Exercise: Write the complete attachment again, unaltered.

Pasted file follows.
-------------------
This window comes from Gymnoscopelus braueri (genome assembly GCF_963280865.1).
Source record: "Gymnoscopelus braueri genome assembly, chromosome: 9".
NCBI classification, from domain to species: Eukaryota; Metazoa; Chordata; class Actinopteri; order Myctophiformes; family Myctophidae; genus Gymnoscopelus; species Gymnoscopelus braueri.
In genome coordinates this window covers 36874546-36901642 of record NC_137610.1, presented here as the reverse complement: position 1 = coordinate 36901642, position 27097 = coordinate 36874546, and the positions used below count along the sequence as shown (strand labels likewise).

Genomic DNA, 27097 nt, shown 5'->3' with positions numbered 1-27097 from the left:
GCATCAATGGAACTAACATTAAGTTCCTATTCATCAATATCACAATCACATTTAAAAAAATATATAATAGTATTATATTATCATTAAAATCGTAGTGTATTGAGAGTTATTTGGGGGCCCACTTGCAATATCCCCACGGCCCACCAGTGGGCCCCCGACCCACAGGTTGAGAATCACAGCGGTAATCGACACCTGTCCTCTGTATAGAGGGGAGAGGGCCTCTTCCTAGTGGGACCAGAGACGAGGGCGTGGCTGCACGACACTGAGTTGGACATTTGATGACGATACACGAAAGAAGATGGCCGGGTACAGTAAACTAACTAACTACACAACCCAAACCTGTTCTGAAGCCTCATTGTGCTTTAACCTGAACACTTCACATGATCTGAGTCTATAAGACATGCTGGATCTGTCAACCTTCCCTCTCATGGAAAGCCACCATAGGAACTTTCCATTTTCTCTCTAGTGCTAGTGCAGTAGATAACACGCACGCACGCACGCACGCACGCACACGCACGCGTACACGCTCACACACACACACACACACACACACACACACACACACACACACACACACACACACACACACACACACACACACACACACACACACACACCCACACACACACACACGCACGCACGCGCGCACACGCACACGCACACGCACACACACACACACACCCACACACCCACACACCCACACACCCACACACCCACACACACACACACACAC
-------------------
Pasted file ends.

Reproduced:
This window comes from Gymnoscopelus braueri (genome assembly GCF_963280865.1).
Source record: "Gymnoscopelus braueri genome assembly, chromosome: 9".
NCBI classification, from domain to species: Eukaryota; Metazoa; Chordata; class Actinopteri; order Myctophiformes; family Myctophidae; genus Gymnoscopelus; species Gymnoscopelus braueri.
In genome coordinates this window covers 36874546-36901642 of record NC_137610.1, presented here as the reverse complement: position 1 = coordinate 36901642, position 27097 = coordinate 36874546, and the positions used below count along the sequence as shown (strand labels likewise).

Genomic DNA, 27097 nt, shown 5'->3' with positions numbered 1-27097 from the left:
GCATCAATGGAACTAACATTAAGTTCCTATTCATCAATATCACAATCACATTTAAAAAAATATATAATAGTATTATATTATCATTAAAATCGTAGTGTATTGAGAGTTATTTGGGGGCCCACTTGCAATATCCCCACGGCCCACCAGTGGGCCCCCGACCCACAGGTTGAGAATCACAGCGGTAATCGACACCTGTCCTCTGTATAGAGGGGAGAGGGCCTCTTCCTAGTGGGACCAGAGACGAGGGCGTGGCTGCACGACACTGAGTTGGACATTTGATGACGATACACGAAAGAAGATGGCCGGGTACAGTAAACTAACTAACTACACAACCCAAACCTGTTCTGAAGCCTCATTGTGCTTTAACCTGAACACTTCACATGATCTGAGTCTATAAGACATGCTGGATCTGTCAACCTTCCCTCTCATGGAAAGCCACCATAGGAACTTTCCATTTTCTCTCTAGTGCTAGTGCAGTAGATAACACGCACGCACGCACGCACGCACGCACACGCACGCGTACACGCTCACACACACACACACACACACACACACACACACACACACACACACACACACACACACACACACACACACACACACACACACACACACACCCACACACACACACACGCACGCACGCGCGCACACGCACACGCACACGCACACACACACACACACCCACACACCCACACACCCACACACCCACACACCCACACACACACACACACAC